Flesor’s Candy Kitchen


When Gus Flesor sailed from the Peloponnese region of Greece to Ellis Island, NY, in the early 1900s, he brought with him a rich cultural heritage of Greek cuisine, and specifically, a historic Greek love of sweets. Flesor and two other notable Greek immigrants, Peter Vriner and George Vaky (among many others),  eventually settled in the Champaign-Urbana area and in Tuscola, where they founded confectionaries together.  Eventually, Gus Flesor decided he wanted to own his own store. Flesor moved west to work on the growing railway expansion and earned enough money to buy his partners out. By 1913, Flesor's Candy Kitchen was born.

Today, after three generations of ownership, Flesor's Candy Kitchen is still going strong in the heart of downtown Tuscola.  Gus Flesor's son, Paul Flesor, ran the store from the mid 1960's until he closed the operation in the late 1970's.  His young daughters Ann and Devon, and son Scott, worked after school in the "store" as it was affectionately known, alongside their mother Betty.  Devon Flesor Story, who currently owns the business with her husband Bob Story, describes her father as a "crazy Greek guy who yelled and screamed a lot." Family rows aside,  Flesor's had established itself as one of the finest providers of hand-dipped chocolates, and hand-made caramels, sweets and fountain sodas in Central Illinois.  The clientele was used to the family bickering.

After Devon's parents closed the confectionary, the building sat abandoned for more than 20 years. Devon and Ann both pursued careers in academia and education and had no intentions of going back into the family candy business.  Until, that is, Ann Flesor Beck saw a "For Sale" sign outside the old, decrepit building.  Over a glass of wine or two, Ann convinced Devon to quit her job and put the shop back together.  They bought back their stored antiques from the original early 1900's store (they were in storage), received funding from the city of Tuscola, and did a lot of manual labor to get the building refurbished.  In 2004, Flesor's Candy Kitchen reopened, and the crowds followed.  Since then, Flesor's has received national and statewide media attention for its old-fashioned charm, top-quality candy, sodas and ice cream. Flesor's also serves breakfast and lunch, because, Devon says, "...the people of Tuscola would run us out of town with our heads on spikes if we didn't."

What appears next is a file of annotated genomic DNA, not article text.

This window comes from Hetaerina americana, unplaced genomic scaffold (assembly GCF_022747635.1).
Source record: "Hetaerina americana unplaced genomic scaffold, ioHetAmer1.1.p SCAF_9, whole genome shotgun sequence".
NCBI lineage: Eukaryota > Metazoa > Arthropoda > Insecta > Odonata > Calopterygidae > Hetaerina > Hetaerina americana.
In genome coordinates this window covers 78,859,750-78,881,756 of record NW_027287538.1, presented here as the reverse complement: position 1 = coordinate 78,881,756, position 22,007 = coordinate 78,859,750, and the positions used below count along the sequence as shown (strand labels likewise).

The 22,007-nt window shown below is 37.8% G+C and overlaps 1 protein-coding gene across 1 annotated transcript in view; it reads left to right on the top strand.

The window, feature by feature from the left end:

Ann Flesor Beck retired in 2022, leaving Devon and Bob in charge. Bob, who left his own job to join the family business, is now chief candy cooker and particularly proud of his peanut brittle.
"It's a must-have if you come here," says Devon. She relishes his new ideas because after so many years running a restaurant six days a week, she says it's easy to get into the "that's how it has always been done" mentality.   Her employees -- many of whom have been at Flesor's for years -- also keep her on her toes.

Despite the long hours, Devon has zero plans to retire anytime soon. "I love working. Is that weird? Yeah, it's probably weird."

Read all about the story of Flesor's Candy Kitchen in this book by Ann Flesor Beck: